Fertilize the Largest Farm in Illinois With Electricity (Sep, 1929)

Fertilize the Largest Farm in Illinois With Electricity

CHARGING the soil with electricity as it is being plowed is the newest form of fertilization. The largest farm in Illinois, 13,645 acres in a single tract, is treated in this manner. The plow and apparatus used are shown at left. In addition to bringing an improved yield of crops the electric current kills harmful insects and weeds as it flows through the soil. The generator is placed underneath the driver’s seat of the tractor hauling the plow. Current is carried to the plow shares and thence to the soil. During spring plowing, a careful record was kept of the cost of operation of the new plow as compared with other methods. A comparison will also be made of adjacent fields of the same soil quality.

This will afford the exact degree of difference between the two methods of fertilizing soil, and will also give farmers an idea of the cost of operation of an electrical plow. State agricultural authorities are awaiting this comparison with interest.

  1. Firebrand38 says: December 10, 20078:57 pm

    I’m more impressed with the other article…..Lieutenant Jimmy Doolittle….Died in 1993 after retiring as a General and that after winning the Medal of Honor in WW2 for planning and leading the Doolittle Raid against Japan in the wake of Pearl Harbor. In 1929 he solved the problem he describes and became the first pilot to take off, fly and land on instruments alone.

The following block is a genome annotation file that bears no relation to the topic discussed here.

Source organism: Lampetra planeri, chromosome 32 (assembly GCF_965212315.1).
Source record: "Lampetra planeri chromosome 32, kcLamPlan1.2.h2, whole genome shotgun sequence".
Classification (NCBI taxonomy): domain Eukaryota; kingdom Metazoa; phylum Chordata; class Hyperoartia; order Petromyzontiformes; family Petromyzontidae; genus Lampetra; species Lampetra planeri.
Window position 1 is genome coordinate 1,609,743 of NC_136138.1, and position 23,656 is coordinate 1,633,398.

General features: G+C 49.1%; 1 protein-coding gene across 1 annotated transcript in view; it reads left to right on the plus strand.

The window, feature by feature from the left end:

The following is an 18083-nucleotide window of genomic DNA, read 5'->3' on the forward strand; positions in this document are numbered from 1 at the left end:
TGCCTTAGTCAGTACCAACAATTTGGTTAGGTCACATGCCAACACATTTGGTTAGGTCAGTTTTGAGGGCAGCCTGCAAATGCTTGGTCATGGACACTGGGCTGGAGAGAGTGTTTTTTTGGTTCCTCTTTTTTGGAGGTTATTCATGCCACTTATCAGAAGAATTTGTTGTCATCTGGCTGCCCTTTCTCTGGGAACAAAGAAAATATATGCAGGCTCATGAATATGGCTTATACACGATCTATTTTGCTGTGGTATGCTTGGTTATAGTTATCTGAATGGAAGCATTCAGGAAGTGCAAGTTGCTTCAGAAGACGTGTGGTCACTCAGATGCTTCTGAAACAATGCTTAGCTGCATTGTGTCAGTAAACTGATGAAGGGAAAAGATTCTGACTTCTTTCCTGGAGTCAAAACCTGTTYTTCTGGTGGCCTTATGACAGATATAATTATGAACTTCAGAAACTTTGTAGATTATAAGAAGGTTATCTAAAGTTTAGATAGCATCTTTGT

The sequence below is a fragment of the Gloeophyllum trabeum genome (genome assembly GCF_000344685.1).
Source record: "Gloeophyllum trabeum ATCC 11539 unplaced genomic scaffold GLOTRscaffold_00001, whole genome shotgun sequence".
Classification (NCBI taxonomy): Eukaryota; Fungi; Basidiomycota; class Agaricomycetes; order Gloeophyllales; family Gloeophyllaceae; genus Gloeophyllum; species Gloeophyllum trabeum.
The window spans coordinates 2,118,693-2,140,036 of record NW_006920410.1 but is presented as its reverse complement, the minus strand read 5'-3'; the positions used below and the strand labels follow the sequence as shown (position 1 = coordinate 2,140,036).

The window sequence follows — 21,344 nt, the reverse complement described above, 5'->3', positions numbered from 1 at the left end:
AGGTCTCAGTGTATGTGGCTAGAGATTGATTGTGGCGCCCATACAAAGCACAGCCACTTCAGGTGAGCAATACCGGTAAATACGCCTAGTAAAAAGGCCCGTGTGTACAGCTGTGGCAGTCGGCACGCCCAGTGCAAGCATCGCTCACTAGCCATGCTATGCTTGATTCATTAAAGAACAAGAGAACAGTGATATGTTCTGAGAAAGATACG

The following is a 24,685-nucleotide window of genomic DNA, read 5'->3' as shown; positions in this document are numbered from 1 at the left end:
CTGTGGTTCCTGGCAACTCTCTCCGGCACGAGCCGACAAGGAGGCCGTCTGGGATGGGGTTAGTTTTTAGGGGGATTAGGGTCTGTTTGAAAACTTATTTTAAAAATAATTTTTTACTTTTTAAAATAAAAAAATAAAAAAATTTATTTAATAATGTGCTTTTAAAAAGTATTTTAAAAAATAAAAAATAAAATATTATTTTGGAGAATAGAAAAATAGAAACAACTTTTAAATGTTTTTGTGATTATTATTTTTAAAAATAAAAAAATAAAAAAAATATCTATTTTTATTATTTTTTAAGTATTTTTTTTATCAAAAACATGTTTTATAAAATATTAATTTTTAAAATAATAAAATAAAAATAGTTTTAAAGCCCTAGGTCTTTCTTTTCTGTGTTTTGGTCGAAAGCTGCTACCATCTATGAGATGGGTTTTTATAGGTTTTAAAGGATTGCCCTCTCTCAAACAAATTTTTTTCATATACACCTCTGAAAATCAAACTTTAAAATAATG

Electric fertilizer is bunk, however.

  2. Stannous says: December 10, 200710:32 pm

    I fertilize my field by pointing my Fleury DEATH RAY (Pat. Pending) at it and in just 6-7 months I have tall, healthy plants!

  3. Firebrand38 says: December 11, 20078:43 pm


  4. Jilly says: December 13, 20079:10 pm

    poor worms 🙁

  5. caglar keskin says: February 15, 201010:41 am

    I live in a village and work in agriculturing. We use fertilizers and i try to read everything about them.
    This information is very useful for me. I also found another useful guide about fertilizers;


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